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Tuesday, January 26, 2010

uptown cookies

I set out to make a fancy dessert a few nights ago: pots du crème. I followed Emeril’s recipe, and it was a failure. (Not that the white chocolate pots weren’t delicious – they were. But they didn’t firm up as much as I thought they should.) I could go on and on about my dislike for Emeril and his incoherent babbling, but I’d hate to sound rude…

I was saved, however, by the Florentine cookies that were meant to be served along with the pots. This recipe I did change a little; I added some almond extract and subtracted some vanilla. They’re fantastic, light and crisp - not nearly as rich as the cookies I normally make.

Florentine Cookies

1 stick butter, room temp
1 cup sugar
1 large egg
½ tsp vanilla extract
½ tsp almond extract
¼ tsp baking soda
pinch of salt
1 cup quick-cooking oats
1 cup pecans (or pecan pieces)

Preheat the oven to 350.

Line a couple baking sheets with parchment paper.

Cream the butter and sugar together until smooth.

Beat in the egg.

Add the vanilla, almond extract, baking soda, and salt. Mix until smooth.

Put the oats and pecans in a food processor and pulse until finely ground. Emeril claims you can use a blender for this, too.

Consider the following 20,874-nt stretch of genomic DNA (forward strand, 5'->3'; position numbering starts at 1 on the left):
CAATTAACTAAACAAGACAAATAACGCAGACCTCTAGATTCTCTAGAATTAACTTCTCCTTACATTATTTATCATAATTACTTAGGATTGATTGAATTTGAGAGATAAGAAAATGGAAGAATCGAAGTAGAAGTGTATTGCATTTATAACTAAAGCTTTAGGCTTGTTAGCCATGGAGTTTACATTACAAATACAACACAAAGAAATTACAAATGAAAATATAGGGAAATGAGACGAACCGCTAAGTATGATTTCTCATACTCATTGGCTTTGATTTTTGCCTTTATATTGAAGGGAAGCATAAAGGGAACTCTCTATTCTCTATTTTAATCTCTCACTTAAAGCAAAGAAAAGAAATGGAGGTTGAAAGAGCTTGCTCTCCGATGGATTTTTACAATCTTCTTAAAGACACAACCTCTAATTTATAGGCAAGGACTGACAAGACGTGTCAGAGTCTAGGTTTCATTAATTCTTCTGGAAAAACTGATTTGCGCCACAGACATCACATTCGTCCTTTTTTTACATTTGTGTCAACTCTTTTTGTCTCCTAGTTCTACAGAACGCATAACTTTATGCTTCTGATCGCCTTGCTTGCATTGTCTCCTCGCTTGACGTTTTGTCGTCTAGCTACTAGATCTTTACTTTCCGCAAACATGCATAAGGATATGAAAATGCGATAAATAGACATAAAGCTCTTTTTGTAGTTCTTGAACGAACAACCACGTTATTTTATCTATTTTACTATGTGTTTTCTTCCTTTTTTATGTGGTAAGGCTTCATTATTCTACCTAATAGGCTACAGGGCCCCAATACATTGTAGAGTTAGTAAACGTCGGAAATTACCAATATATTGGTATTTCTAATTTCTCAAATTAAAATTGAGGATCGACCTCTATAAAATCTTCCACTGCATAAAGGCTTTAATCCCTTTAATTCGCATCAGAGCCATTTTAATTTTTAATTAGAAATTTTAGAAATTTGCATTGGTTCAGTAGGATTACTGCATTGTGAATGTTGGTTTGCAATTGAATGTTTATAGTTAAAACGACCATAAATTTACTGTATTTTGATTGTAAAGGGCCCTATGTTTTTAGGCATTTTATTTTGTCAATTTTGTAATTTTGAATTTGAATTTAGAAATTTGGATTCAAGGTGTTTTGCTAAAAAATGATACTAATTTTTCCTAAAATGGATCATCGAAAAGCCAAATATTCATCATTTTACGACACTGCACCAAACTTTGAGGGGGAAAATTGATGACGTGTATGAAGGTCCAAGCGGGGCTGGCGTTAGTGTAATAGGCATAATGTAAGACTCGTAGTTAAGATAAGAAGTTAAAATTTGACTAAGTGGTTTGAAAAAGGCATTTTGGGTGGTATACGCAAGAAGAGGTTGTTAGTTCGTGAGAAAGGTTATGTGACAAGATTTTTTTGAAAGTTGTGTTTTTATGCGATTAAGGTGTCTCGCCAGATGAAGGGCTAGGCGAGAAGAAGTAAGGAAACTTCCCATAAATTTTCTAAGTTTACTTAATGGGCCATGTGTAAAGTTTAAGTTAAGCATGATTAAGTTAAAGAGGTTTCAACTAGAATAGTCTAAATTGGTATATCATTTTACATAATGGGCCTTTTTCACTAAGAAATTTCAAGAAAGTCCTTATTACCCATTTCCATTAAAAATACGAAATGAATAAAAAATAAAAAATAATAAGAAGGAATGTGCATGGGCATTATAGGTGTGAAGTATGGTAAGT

Add the pulverized mixture to the creamed mixture, and beat until it’s incorporated.

Drop teaspoonfuls about 3 inches apart on the baking sheets. Flatten them a little with your fingers.

Bake for 6 minutes, until golden brown. (In my oven, I baked them for 4 minutes, turned the pan for even heating, and baked them for another 4 minutes.)

NOTE: Only bake about 5 or 6 cookies at a time. Why, you ask? Because of this next step.

After you remove them from the oven, let them cool briefly. While they are still warm, roll them carefully into cookie cigars. I found that sliding a knife under the cookies got them off the parchment paper best, and I could only get 5 or 6 cookies rolled before the rest cooled too much to roll. (Though they taste just fine if they’re flat.)

Cool completely on a wire rack.

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